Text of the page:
By stumbling through a strange place, by bumping up against and buoying each other, The Tequila Mockingbird Orchestra has found home.
Though drawing on flamenco flourishes learned in Spain, on African percussion, on bluegrass and other roots music from across the Americas, TMO has cycled through far-flung influences and youthful forays into sounds from all over. The acoustic ensemble has wandered from the underground of bohemian Victoria, on Canada’s lush west coast, to a new, refined sound crafted by years of constant performing and touring together. They have busked across Europe, accompanied for circus acts in Granada, stumbled across songs in the wilds of British Columbia’s mountainous interior. They have played for hours on remote islands where whole towns came out to dance.
Now they have discovered new vistas of creativity, moments bring them closer to their own beginnings, to the people and places that have shaped them. Friends and family, ancestors and wild characters are all honored on Follow My Lead, Lead Me to Follow, the band’s third and most mature studio effort, with a sound that’s distinct, earthy, and solid.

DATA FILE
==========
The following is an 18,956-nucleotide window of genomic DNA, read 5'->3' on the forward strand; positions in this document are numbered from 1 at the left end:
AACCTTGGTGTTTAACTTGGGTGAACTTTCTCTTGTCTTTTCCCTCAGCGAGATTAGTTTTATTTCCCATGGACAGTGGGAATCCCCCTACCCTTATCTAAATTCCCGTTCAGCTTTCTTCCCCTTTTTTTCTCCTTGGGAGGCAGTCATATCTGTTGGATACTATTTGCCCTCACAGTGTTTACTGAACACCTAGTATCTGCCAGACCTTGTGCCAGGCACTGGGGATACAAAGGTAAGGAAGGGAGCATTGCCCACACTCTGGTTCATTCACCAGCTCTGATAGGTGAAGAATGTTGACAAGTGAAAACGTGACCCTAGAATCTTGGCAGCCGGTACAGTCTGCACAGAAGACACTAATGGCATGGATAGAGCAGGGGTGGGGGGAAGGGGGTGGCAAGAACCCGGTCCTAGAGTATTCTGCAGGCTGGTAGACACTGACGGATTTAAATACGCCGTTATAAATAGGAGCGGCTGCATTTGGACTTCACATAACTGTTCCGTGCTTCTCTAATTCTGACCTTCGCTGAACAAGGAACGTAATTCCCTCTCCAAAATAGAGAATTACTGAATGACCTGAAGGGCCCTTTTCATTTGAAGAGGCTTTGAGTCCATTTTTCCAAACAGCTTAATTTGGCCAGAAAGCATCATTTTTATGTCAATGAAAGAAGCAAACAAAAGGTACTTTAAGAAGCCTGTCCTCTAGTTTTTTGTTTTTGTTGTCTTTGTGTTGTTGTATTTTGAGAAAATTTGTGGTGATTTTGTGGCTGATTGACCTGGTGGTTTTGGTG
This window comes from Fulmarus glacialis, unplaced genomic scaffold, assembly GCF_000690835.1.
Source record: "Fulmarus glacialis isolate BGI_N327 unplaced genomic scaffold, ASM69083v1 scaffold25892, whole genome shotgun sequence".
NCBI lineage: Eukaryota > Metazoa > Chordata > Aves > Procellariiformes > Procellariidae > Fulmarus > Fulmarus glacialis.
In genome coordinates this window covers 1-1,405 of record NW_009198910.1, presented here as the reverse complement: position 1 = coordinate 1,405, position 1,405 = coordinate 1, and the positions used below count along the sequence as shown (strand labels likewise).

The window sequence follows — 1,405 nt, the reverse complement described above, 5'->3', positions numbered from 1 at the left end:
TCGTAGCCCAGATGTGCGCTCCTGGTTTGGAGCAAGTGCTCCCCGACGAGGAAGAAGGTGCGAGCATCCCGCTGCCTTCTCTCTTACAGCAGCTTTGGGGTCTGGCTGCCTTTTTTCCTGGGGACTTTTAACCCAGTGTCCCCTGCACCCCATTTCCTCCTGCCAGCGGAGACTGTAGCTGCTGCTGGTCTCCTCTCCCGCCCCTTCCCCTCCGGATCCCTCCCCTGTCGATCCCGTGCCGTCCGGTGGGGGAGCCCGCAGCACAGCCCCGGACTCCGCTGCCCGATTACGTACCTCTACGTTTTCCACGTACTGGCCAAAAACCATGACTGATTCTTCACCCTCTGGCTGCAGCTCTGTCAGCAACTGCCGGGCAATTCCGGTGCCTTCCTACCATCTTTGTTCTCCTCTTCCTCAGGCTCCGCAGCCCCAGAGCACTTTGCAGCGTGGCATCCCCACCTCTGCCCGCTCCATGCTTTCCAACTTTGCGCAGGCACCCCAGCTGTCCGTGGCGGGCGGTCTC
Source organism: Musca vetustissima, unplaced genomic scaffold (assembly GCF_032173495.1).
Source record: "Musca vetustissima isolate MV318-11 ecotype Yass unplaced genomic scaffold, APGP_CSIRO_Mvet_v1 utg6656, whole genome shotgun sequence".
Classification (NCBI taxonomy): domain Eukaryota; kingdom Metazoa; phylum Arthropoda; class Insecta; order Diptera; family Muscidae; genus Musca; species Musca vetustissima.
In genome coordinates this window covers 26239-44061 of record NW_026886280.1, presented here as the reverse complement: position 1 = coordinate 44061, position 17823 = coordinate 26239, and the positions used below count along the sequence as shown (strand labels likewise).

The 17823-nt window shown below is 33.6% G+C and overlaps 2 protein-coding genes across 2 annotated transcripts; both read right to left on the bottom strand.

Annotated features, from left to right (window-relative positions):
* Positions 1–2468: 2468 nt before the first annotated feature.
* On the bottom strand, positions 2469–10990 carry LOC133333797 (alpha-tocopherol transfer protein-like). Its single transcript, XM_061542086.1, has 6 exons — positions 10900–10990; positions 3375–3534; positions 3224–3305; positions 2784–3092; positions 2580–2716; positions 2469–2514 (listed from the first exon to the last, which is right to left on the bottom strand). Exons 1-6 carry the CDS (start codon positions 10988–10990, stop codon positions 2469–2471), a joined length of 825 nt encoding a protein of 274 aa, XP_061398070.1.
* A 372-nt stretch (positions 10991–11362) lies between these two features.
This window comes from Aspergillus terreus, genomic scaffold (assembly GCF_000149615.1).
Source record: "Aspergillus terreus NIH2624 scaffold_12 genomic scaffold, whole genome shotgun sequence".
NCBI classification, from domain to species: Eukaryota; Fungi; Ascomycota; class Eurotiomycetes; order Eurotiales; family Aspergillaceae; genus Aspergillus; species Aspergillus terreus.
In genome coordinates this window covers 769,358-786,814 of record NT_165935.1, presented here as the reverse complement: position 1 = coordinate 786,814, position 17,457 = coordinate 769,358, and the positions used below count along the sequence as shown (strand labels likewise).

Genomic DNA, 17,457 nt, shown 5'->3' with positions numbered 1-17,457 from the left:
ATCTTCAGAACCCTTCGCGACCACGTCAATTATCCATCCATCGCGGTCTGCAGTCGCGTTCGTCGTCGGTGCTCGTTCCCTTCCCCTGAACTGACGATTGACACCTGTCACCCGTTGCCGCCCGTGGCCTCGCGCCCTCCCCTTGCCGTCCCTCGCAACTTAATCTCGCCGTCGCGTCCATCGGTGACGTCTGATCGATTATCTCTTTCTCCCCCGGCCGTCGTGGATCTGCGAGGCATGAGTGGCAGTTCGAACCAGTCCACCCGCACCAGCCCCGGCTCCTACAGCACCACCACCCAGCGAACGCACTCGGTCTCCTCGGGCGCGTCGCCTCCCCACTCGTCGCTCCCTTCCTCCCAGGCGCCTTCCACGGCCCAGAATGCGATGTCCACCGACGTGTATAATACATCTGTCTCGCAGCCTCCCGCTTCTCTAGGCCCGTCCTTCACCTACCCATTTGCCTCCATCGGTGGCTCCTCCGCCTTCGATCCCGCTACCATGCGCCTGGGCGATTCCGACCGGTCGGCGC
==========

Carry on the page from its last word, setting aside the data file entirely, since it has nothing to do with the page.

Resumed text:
“Our sound comes from spending a lot of time together. It’s a creation of living,” explains Kurt Loewen, the band’s guitarist. “The process with all the songs was so organic. But at the same time, 90 percent of them took a long time to get into the repertoire. It took two full years of touring, of us being together all the time, rehearsing, recording, leaving things off and putting them back on the set list. These songs are a creation of living.”
The Tequila Mockingbird Orchestra’s creation of living has gotten the band passionately involved in a variety of causes, from protesting unwise logging practices in old-growth groves to bringing organic food sellers to their shows. They are also heavily engaged in working with at-risk children, in part through the Legacy Children’s Foundation’s highly successful Gift of Music programs in Loewen’s hometown of Calgary.
“When people ask, ‘What influences you most?,’ I have to answer, ‘Being part of the band,’” Griffiths adds. “There are other meta-influences in the background, but the biggest influence is the band itself. Our life together, the people we meet inspire new tunes.”
The Cowichan Valley Regional District is a broad geographic region stretching from the Malahat to North Oyster and from the Cowichan Lake to Thetis Island.
The region's artists are represented by 5 sub-regional arts councils with support from the CVRD Arts and Culture Division